It is, of course, far too early to know if this will be the line of defence pursued in the case of Chantel Chetcuti’s murder… or, for that matter, whether the argument can even be applied to this particular case, on the basis of the details that have been reported so far.

But that is now up to the courts to decide. Either way, the legal proviso itself – stripped of any applicability to any particular case - does not add up to any form of legal ‘justification’ for the crime of murder. For starters, it is a generic mode of defence for all cases of homicide induced by intense emotion - not just those attributable to jealousy or possessiveness.

As such, it is easy to see why such a proviso would be considered necessary in a country’s Criminal Code. There are several cases where homicide may come about as the unintentional by-product of another act or intention. The most obvious example would be that of a punch thrown in a fit of anger, which results in the death of the recipient… possibly as a result of the ensuing fall.

In such cases, it is clear that – while the aggressor did indeed act with criminal intent – the intention was not specifically to kill the victim.

But as already indicated, it is debatable whether this proviso would be applicable to Chantel Chetcuti’s murder… or indeed to any of the other 30+ reported cases of femicide in recent history.

Even in cases where it is applicable, however, Article 227(c) is still not enough to overthrow the actual murder charge in court. The most it can achieve is a possible reduction of sentence to anywhere between five and 20 years (instead of life, which is otherwise the maximum sentence for wilful homicide).

And as far as I can see, this is the only legal provision that can be interpreted to fit the description of ‘crime of passion’… which, incidentally, is not even a term featured anywhere in the law itself.

Clearly, then, there is no such thing as a ‘crime of passion’, as a legal principle in its own right. There are crimes committed as the result of inflamed passions, no doubt; but at no point does the law contemplate ‘passion’ as any form of pretext to exculpate, or in any way condone, the crime of wilful homicide.

That, at any rate, is how the matter stands in the eyes of the law (to the best of my understanding, anyway). What we witnessed this week, however, suggests that the matter stands somewhat differently in the court of public opinion.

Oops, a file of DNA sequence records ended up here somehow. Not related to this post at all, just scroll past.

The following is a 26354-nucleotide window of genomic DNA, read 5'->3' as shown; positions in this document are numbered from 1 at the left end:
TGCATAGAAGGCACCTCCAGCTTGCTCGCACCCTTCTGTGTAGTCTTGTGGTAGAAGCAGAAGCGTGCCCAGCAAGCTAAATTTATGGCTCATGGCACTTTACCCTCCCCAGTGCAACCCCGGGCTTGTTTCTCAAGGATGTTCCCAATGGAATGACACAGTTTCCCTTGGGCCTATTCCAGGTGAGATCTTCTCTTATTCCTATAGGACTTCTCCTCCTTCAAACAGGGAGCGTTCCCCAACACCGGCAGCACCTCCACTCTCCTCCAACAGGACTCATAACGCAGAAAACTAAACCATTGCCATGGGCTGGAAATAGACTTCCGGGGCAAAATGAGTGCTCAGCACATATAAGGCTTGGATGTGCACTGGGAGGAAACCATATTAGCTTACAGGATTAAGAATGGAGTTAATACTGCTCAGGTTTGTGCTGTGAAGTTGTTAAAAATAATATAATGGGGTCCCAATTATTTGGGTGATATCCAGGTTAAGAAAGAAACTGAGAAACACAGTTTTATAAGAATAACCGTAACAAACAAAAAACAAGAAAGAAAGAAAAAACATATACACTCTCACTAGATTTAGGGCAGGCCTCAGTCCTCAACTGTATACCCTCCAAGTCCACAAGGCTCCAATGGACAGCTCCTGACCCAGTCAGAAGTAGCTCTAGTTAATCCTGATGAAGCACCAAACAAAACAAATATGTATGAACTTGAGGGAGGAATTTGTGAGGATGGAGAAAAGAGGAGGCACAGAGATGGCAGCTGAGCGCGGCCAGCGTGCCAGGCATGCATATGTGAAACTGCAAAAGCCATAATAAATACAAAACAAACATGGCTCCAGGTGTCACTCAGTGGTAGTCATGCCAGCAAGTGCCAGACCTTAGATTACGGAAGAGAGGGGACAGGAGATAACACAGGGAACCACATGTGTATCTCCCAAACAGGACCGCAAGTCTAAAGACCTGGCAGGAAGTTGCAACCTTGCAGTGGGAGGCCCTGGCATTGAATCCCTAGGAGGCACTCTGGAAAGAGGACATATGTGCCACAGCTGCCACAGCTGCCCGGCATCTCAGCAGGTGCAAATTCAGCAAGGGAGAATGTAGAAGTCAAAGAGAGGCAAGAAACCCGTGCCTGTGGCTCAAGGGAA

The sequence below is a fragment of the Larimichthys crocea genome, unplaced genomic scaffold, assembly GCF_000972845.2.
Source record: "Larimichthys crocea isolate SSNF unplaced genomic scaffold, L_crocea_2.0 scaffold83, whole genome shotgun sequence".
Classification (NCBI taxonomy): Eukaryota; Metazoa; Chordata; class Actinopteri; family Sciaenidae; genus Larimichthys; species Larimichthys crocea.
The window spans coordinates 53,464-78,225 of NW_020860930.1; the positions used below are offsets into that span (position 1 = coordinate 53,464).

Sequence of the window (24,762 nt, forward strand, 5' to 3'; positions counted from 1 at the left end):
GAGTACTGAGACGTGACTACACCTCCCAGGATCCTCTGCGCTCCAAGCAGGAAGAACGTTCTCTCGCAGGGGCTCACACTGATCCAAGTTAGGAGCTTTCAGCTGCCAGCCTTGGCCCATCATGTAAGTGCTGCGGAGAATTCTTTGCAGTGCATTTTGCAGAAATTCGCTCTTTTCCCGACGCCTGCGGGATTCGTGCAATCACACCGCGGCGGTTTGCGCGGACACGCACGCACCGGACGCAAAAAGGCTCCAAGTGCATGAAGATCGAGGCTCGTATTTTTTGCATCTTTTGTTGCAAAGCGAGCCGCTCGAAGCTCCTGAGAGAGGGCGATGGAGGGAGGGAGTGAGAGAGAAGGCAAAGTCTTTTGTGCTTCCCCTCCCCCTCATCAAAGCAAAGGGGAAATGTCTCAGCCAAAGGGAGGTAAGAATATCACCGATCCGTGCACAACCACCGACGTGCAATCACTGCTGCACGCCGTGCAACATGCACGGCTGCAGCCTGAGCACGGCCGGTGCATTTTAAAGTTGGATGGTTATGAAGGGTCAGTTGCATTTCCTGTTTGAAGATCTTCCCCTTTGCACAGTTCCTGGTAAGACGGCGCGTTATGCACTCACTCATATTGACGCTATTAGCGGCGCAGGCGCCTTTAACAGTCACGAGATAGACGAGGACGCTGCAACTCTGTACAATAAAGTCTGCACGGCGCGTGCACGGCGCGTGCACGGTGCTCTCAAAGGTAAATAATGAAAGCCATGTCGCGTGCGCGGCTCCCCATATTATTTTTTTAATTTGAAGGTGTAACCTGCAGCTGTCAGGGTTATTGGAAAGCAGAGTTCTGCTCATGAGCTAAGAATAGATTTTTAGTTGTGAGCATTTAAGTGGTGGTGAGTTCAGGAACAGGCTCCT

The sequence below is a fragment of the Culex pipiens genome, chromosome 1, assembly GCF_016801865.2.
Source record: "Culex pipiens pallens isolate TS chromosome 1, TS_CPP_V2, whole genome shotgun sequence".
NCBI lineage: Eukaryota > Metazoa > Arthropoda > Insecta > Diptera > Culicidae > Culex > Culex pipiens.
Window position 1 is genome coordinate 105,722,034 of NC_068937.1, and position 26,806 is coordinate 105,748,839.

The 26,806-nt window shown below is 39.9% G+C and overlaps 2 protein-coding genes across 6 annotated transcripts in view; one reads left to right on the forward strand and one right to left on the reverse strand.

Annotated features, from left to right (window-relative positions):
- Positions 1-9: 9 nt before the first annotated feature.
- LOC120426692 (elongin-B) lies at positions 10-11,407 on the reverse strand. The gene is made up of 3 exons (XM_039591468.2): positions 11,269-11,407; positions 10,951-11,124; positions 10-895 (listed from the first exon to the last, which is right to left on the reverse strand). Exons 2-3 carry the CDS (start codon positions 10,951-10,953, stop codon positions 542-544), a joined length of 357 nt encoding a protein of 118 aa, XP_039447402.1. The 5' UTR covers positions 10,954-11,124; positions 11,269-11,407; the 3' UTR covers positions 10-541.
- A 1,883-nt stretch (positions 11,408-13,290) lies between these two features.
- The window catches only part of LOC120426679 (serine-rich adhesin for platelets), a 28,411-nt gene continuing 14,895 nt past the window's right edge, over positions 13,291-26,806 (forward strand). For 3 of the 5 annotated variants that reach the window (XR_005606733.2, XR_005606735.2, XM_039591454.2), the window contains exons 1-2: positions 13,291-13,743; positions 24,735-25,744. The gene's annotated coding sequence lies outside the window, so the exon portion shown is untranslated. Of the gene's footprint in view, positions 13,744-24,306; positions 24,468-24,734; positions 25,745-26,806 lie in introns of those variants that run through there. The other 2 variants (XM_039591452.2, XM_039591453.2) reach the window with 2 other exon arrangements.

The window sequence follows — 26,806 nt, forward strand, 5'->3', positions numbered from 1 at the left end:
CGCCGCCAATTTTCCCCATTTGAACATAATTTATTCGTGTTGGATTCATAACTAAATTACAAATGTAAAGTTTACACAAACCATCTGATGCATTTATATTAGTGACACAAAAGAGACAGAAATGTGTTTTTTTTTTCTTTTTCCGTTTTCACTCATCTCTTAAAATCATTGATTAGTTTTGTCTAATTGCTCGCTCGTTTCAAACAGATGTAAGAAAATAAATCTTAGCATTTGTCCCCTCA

Clearly, there is a level at which many people out there believe that the long-defunct, 19th century ‘crime passionel’ principle is still fully active in Maltese law…. in other words, that it is still perfectly possible to get away with murdering your wife or partner on the grounds of infidelity (or, to cite the classic textbook definition, after catching her ‘in flagrante delicto’.)

Well, what can I say? No wonder so many women get murdered by their male partners in Malta. No wonder femicide has always proved to be too deeply entrenched an impulse to ever eradicate… despite the depressing regularity with which such crimes occur.

For while the law might have been upgraded since the 19th century, the mentality that it once reflected – i.e., that a man is justified in regarding ‘his woman’ as his private property, even to the extent of killing her – is clearly still very much alive… and not only ‘kicking’, but also stabbing, drowning, burning, or otherwise bludgeoning its innocent victims to death.

This leaves us with the uncomfortable prospect that the situation can never really be expected to improve, until public attitudes to such matters are also finally dragged kicking and screaming into the 21st century.

So perhaps we did need that little reminder of the (otherwise glaringly obvious) fact that… yes, ‘women are victims of violence from men’; and yes, this will continue for as long as men keep feeling ‘superior, entitled, privileged,’ etc.